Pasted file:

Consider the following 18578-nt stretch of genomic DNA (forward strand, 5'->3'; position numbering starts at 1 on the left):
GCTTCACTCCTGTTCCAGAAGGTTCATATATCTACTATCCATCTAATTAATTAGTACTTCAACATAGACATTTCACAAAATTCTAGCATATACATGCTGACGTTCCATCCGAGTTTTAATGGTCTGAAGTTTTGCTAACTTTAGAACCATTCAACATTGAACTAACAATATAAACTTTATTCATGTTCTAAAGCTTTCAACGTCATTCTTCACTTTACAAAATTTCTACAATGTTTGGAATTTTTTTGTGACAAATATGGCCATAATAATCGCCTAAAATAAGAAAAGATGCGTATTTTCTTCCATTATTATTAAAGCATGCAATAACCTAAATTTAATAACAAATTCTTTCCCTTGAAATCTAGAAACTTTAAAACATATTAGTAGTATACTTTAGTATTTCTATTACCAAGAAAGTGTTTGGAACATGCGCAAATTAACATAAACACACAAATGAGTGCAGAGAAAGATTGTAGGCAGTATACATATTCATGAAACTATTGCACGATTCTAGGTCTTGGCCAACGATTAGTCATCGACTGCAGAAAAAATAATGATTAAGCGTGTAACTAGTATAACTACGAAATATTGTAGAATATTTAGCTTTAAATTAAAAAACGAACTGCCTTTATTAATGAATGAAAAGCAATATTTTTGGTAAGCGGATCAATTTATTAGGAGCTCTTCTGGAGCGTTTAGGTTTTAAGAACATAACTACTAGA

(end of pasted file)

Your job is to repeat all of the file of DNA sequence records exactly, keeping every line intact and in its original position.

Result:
Consider the following 18578-nt stretch of genomic DNA (forward strand, 5'->3'; position numbering starts at 1 on the left):
GCTTCACTCCTGTTCCAGAAGGTTCATATATCTACTATCCATCTAATTAATTAGTACTTCAACATAGACATTTCACAAAATTCTAGCATATACATGCTGACGTTCCATCCGAGTTTTAATGGTCTGAAGTTTTGCTAACTTTAGAACCATTCAACATTGAACTAACAATATAAACTTTATTCATGTTCTAAAGCTTTCAACGTCATTCTTCACTTTACAAAATTTCTACAATGTTTGGAATTTTTTTGTGACAAATATGGCCATAATAATCGCCTAAAATAAGAAAAGATGCGTATTTTCTTCCATTATTATTAAAGCATGCAATAACCTAAATTTAATAACAAATTCTTTCCCTTGAAATCTAGAAACTTTAAAACATATTAGTAGTATACTTTAGTATTTCTATTACCAAGAAAGTGTTTGGAACATGCGCAAATTAACATAAACACACAAATGAGTGCAGAGAAAGATTGTAGGCAGTATACATATTCATGAAACTATTGCACGATTCTAGGTCTTGGCCAACGATTAGTCATCGACTGCAGAAAAAATAATGATTAAGCGTGTAACTAGTATAACTACGAAATATTGTAGAATATTTAGCTTTAAATTAAAAAACGAACTGCCTTTATTAATGAATGAAAAGCAATATTTTTGGTAAGCGGATCAATTTATTAGGAGCTCTTCTGGAGCGTTTAGGTTTTAAGAACATAACTACTAGA